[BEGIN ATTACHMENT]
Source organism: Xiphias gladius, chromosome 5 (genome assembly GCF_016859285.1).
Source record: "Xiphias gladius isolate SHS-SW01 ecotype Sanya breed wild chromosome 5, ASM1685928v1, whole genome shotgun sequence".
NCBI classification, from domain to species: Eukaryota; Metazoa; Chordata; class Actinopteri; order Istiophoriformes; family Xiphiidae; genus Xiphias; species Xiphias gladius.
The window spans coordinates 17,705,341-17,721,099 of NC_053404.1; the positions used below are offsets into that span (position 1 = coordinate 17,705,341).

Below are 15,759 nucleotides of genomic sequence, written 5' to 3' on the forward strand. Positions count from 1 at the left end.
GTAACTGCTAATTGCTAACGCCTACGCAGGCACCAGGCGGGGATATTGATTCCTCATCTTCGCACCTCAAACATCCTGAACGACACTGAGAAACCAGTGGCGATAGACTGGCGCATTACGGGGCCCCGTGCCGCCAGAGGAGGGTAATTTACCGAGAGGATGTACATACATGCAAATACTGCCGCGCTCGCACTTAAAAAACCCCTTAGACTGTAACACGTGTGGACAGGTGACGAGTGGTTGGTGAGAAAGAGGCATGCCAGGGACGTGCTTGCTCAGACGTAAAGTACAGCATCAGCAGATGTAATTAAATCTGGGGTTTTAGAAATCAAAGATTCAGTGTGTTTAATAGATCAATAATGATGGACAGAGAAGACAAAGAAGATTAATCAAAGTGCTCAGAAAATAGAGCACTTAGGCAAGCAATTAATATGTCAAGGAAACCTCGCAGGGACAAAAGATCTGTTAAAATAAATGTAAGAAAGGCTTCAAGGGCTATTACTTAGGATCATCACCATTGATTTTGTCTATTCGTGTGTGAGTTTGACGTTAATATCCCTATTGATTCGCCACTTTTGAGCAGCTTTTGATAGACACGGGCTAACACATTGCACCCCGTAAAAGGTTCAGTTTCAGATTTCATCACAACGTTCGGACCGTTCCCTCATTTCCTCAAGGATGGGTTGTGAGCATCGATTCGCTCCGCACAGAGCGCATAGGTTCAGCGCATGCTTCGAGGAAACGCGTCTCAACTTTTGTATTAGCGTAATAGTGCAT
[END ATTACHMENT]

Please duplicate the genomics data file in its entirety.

Source organism: Xiphias gladius, chromosome 5 (genome assembly GCF_016859285.1).
Source record: "Xiphias gladius isolate SHS-SW01 ecotype Sanya breed wild chromosome 5, ASM1685928v1, whole genome shotgun sequence".
NCBI classification, from domain to species: Eukaryota; Metazoa; Chordata; class Actinopteri; order Istiophoriformes; family Xiphiidae; genus Xiphias; species Xiphias gladius.
The window spans coordinates 17,705,341-17,721,099 of NC_053404.1; the positions used below are offsets into that span (position 1 = coordinate 17,705,341).

Below are 15,759 nucleotides of genomic sequence, written 5' to 3' on the forward strand. Positions count from 1 at the left end.
GTAACTGCTAATTGCTAACGCCTACGCAGGCACCAGGCGGGGATATTGATTCCTCATCTTCGCACCTCAAACATCCTGAACGACACTGAGAAACCAGTGGCGATAGACTGGCGCATTACGGGGCCCCGTGCCGCCAGAGGAGGGTAATTTACCGAGAGGATGTACATACATGCAAATACTGCCGCGCTCGCACTTAAAAAACCCCTTAGACTGTAACACGTGTGGACAGGTGACGAGTGGTTGGTGAGAAAGAGGCATGCCAGGGACGTGCTTGCTCAGACGTAAAGTACAGCATCAGCAGATGTAATTAAATCTGGGGTTTTAGAAATCAAAGATTCAGTGTGTTTAATAGATCAATAATGATGGACAGAGAAGACAAAGAAGATTAATCAAAGTGCTCAGAAAATAGAGCACTTAGGCAAGCAATTAATATGTCAAGGAAACCTCGCAGGGACAAAAGATCTGTTAAAATAAATGTAAGAAAGGCTTCAAGGGCTATTACTTAGGATCATCACCATTGATTTTGTCTATTCGTGTGTGAGTTTGACGTTAATATCCCTATTGATTCGCCACTTTTGAGCAGCTTTTGATAGACACGGGCTAACACATTGCACCCCGTAAAAGGTTCAGTTTCAGATTTCATCACAACGTTCGGACCGTTCCCTCATTTCCTCAAGGATGGGTTGTGAGCATCGATTCGCTCCGCACAGAGCGCATAGGTTCAGCGCATGCTTCGAGGAAACGCGTCTCAACTTTTGTATTAGCGTAATAGTGCAT